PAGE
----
In a recent perspective published in Cell Death Discovery, a group of authors critically evaluated and interpreted the evidence linking mitochondrial dysfunction and metabolic changes to the pathogenesis of Alzheimer's disease (AD).
Cognitive deterioration and behavioral alterations are features of AD, a form of progressive neurodegenerative disorder. Amyloid β plaques, tau-containing neurofibrillary tangles, and neuronal degeneration are the physiological hallmarks of it. Though complex in its multi-factoriality, genetics, metabolism, and environmental exposures are central pathologies of AD.
Further research is essential to unravel the complex interplay between mitochondrial dysfunction and AD's pathogenesis. Elucidating the specific function of mitochondrial adaptations would guide us toward AD biomarkers as well as promising therapies directed at mitochondria-related pathways that might even change the nature of AD once we understand its true cause.
The role of mitochondria in cellular energy and metabolism
Mitochondria, the double-membrane organelles, are crucial for producing energy in the form of adenosine triphosphate (ATP). This is achieved by means of a chain of redox reactions in which the electrons from the various donors, such as glucose, are transferred to Oxygen.
Most eukaryotic cells have four respiratory complexes along with two electron carriers referred to as electron transport chain (ETC) that execute this process. The ETC is responsible for pumping protons across the mitochondrial inner membrane, thus building up a mitochondrial membrane potential that facilitates ATP synthesis through the oxidative phosphorylation (OXPHOS) pathway.
Mitochondria also make metabolic precursors, ion homeostasis, control cell death, and signal intracellularly; mitochondria are versatile and influential organelles of the cell.
Mitochondria in neurodegenerative diseases: A general overview
Aberrant mitochondrial activities have been implicated in a variety of human disorders, including metabolic syndromes and neurodegenerative diseases.
While the genetic links between mitochondria, inherited neuropathies, and metabolic disorders are well-established, the relationship between mitochondrial dysfunction and Alzheimer's disease (AD) is less clear, particularly when compared to other neurodegenerative diseases like Parkinson's disease (PD) and amyotrophic lateral sclerosis (ALS).
However, recent clinical findings have started to shed light on this connection, particularly through the study of mutations in genes related to mitochondrial functions.
Mitochondria and AD: Investigating the link
Studies have reported that mutations in the PITRM1 gene, which encodes a mitochondrial matrix enzyme, may lead to the accumulation of amyloid-beta (Aβ) deposits, a hallmark of AD. Patients with pathogenic PITRM1 mutations exhibit symptoms and mitochondrial bioenergetics changes similar to those seen in AD. Although the role of mitochondria in Aβ degradation is still debated, evidence suggests that patients with PITRM1 mutations show reduced Aβ1–42 levels in cerebrospinal fluid, akin to those in AD patients. This points towards a potential involvement of mitochondrial dysfunction in the pathogenesis of AD.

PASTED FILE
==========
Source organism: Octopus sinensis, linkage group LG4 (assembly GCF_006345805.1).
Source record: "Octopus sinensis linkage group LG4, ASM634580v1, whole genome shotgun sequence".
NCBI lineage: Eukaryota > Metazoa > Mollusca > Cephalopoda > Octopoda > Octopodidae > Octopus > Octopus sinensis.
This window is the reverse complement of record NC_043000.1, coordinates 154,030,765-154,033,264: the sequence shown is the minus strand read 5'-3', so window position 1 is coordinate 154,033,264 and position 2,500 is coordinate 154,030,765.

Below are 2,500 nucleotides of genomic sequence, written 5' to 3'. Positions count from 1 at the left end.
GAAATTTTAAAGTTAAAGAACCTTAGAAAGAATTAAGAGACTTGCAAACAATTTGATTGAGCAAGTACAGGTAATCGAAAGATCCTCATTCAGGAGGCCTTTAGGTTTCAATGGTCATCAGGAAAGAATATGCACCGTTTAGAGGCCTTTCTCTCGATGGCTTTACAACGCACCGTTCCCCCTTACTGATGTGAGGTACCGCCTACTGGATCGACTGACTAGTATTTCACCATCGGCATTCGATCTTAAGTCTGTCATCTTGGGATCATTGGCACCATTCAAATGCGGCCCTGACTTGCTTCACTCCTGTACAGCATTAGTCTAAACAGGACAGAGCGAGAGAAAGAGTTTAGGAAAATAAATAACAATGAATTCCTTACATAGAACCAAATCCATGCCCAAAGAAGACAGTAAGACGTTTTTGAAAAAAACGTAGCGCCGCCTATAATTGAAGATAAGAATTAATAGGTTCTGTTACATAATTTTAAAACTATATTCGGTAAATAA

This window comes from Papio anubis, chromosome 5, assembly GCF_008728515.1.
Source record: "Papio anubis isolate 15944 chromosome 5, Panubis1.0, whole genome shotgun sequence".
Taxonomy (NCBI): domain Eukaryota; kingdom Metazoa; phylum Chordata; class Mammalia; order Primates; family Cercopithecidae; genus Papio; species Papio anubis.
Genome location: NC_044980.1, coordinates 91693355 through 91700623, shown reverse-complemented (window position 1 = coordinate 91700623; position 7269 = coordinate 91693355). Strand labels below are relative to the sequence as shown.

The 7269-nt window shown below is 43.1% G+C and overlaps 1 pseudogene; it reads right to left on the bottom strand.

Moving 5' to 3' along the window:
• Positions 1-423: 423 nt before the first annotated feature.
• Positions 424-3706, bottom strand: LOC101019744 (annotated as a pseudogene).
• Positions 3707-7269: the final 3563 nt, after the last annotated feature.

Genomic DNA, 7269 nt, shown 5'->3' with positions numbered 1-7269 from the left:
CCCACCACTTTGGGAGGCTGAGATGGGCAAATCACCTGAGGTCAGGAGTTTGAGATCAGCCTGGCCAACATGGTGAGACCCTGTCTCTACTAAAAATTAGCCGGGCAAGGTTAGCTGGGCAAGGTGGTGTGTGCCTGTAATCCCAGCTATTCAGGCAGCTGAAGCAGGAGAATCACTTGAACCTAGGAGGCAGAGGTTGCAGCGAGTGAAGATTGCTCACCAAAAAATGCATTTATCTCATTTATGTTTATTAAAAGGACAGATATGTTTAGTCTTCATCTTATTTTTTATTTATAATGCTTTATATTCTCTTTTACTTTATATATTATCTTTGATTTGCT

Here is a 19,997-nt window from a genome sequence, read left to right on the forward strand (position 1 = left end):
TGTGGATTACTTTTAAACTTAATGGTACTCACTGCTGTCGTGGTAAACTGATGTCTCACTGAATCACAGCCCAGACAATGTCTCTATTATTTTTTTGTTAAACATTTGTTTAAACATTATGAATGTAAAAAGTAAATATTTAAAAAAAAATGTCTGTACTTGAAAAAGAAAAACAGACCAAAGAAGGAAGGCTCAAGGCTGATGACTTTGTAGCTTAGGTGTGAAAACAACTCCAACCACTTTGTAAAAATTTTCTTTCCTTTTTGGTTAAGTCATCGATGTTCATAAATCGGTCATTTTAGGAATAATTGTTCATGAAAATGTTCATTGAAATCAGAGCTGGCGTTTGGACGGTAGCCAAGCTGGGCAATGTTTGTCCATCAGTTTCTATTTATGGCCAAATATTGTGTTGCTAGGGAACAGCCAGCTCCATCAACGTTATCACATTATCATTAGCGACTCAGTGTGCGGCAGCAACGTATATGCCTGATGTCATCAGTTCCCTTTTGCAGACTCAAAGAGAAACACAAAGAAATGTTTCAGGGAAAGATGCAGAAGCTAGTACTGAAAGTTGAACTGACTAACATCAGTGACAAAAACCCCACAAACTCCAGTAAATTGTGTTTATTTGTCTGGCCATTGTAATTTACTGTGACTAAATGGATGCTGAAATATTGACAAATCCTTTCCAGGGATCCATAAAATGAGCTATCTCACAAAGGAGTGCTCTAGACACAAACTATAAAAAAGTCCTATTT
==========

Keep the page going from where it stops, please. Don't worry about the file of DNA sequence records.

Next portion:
Single nucleotide variants associated with late-onset AD can be found in Genome-wide association studies (GWAS) data and are in proximity to genes important in cellular bioenergetics. Although direct genetic evidence is still missing, alteration in brain glucose and oxygen metabolism has been observed along with mitochondrial respiratory defects and morphological abnormalities in tissues affected by AD.
Investigating mitochondrial dysfunction in AD: Clinical and experimental findings
Recent studies using positron emission tomography (PET) have revealed a progressive reduction in Complex I radioligand binding in early AD patients, suggesting a correlation between mitochondrial impairment and early cognitive decline.
Mitochondrial OXPHOS subunits and factors associated with mitochondrial proteostasis also exhibit dysregulated expression in postmortem tissue assessments, as well as in gene set enrichment analyses for AD subjects.
Interestingly, these changes are not limited to neurons but are also observed in glial cells, highlighting the widespread impact of mitochondrial dysfunction in AD.
Proteomic studies have detected significant changes in Complex I subunits and other components of the respiratory complexes in the brain tissues of AD patients. These findings are consistent with the idea that mitochondrial defects could serve as early biomarkers for AD. Further, proteomic analyses have revealed widespread alterations in the mitochondrial proteome in the cerebrospinal fluid, brain cortex, and serum of patients with mild cognitive impairment (MCI) and advanced AD. However, the changes are more pronounced in the advanced stages of the disease.
To summarize, the perspective surveys recent studies and postmortem assessments, investigating the link between changes in mitochondrial components and the development of AD.
The authors recognize significant advancements in the field while highlighting the limitations in detection methods and the availability of quality postmortem samples. They focus on human data, excluding literature on transgenic mice and other experimental models.
The review suggests that altered glucose and oxygen metabolism, possibly exacerbated by aging and various risk factors, might lead to mitochondrial bioenergetics impairment. This impairment could trigger a cycle of diminished neuronal resilience and increased vulnerability.
The authors emphasize the necessity for future research to conclusively determine mitochondria's role in AD pathogenesis and the potential therapeutic benefits of modulating mitochondrial bioenergetics in AD treatment strategies.